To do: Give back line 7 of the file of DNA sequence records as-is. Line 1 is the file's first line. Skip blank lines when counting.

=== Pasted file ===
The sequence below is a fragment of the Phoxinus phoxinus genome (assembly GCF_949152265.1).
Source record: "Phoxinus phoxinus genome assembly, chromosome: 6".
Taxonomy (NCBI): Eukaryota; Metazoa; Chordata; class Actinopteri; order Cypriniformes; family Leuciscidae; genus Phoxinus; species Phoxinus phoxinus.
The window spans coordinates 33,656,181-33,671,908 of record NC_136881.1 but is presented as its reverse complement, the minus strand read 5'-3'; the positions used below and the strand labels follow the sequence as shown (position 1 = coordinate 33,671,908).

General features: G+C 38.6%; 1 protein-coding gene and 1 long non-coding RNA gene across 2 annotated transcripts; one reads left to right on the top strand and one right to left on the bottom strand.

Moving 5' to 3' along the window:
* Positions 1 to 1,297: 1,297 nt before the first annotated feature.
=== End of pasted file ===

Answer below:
* Positions 1 to 1,297: 1,297 nt before the first annotated feature.